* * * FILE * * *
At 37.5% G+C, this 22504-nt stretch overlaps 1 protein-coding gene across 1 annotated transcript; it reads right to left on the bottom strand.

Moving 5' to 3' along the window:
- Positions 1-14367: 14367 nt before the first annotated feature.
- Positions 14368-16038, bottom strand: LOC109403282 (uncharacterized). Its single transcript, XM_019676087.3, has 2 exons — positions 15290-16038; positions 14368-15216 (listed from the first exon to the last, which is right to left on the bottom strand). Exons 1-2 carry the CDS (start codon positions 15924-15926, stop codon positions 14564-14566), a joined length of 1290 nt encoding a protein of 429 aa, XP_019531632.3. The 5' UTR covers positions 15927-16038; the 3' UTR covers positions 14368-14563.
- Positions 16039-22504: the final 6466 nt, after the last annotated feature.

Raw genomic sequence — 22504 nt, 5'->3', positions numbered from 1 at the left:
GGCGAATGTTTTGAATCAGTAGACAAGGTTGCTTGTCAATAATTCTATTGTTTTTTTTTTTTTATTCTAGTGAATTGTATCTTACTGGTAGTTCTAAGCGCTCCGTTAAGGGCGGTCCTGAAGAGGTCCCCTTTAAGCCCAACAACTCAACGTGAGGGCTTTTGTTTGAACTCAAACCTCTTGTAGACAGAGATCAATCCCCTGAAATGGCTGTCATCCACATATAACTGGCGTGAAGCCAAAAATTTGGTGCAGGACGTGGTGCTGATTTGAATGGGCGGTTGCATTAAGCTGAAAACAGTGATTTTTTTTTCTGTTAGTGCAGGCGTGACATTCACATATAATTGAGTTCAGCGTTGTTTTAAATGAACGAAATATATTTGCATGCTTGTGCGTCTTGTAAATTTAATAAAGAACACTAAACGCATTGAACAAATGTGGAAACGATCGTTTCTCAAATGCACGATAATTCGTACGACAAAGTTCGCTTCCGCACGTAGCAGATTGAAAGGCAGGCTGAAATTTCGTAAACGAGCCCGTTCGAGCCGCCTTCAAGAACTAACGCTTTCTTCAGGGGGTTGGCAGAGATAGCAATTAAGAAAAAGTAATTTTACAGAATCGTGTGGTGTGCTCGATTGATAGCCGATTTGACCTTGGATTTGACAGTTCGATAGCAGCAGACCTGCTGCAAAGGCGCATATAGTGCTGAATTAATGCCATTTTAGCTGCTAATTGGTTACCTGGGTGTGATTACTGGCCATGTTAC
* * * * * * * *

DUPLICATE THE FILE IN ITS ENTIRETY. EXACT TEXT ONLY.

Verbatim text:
At 37.5% G+C, this 22504-nt stretch overlaps 1 protein-coding gene across 1 annotated transcript; it reads right to left on the bottom strand.

Moving 5' to 3' along the window:
- Positions 1-14367: 14367 nt before the first annotated feature.
- Positions 14368-16038, bottom strand: LOC109403282 (uncharacterized). Its single transcript, XM_019676087.3, has 2 exons — positions 15290-16038; positions 14368-15216 (listed from the first exon to the last, which is right to left on the bottom strand). Exons 1-2 carry the CDS (start codon positions 15924-15926, stop codon positions 14564-14566), a joined length of 1290 nt encoding a protein of 429 aa, XP_019531632.3. The 5' UTR covers positions 15927-16038; the 3' UTR covers positions 14368-14563.
- Positions 16039-22504: the final 6466 nt, after the last annotated feature.

Raw genomic sequence — 22504 nt, 5'->3', positions numbered from 1 at the left:
GGCGAATGTTTTGAATCAGTAGACAAGGTTGCTTGTCAATAATTCTATTGTTTTTTTTTTTTTATTCTAGTGAATTGTATCTTACTGGTAGTTCTAAGCGCTCCGTTAAGGGCGGTCCTGAAGAGGTCCCCTTTAAGCCCAACAACTCAACGTGAGGGCTTTTGTTTGAACTCAAACCTCTTGTAGACAGAGATCAATCCCCTGAAATGGCTGTCATCCACATATAACTGGCGTGAAGCCAAAAATTTGGTGCAGGACGTGGTGCTGATTTGAATGGGCGGTTGCATTAAGCTGAAAACAGTGATTTTTTTTTCTGTTAGTGCAGGCGTGACATTCACATATAATTGAGTTCAGCGTTGTTTTAAATGAACGAAATATATTTGCATGCTTGTGCGTCTTGTAAATTTAATAAAGAACACTAAACGCATTGAACAAATGTGGAAACGATCGTTTCTCAAATGCACGATAATTCGTACGACAAAGTTCGCTTCCGCACGTAGCAGATTGAAAGGCAGGCTGAAATTTCGTAAACGAGCCCGTTCGAGCCGCCTTCAAGAACTAACGCTTTCTTCAGGGGGTTGGCAGAGATAGCAATTAAGAAAAAGTAATTTTACAGAATCGTGTGGTGTGCTCGATTGATAGCCGATTTGACCTTGGATTTGACAGTTCGATAGCAGCAGACCTGCTGCAAAGGCGCATATAGTGCTGAATTAATGCCATTTTAGCTGCTAATTGGTTACCTGGGTGTGATTACTGGCCATGTTAC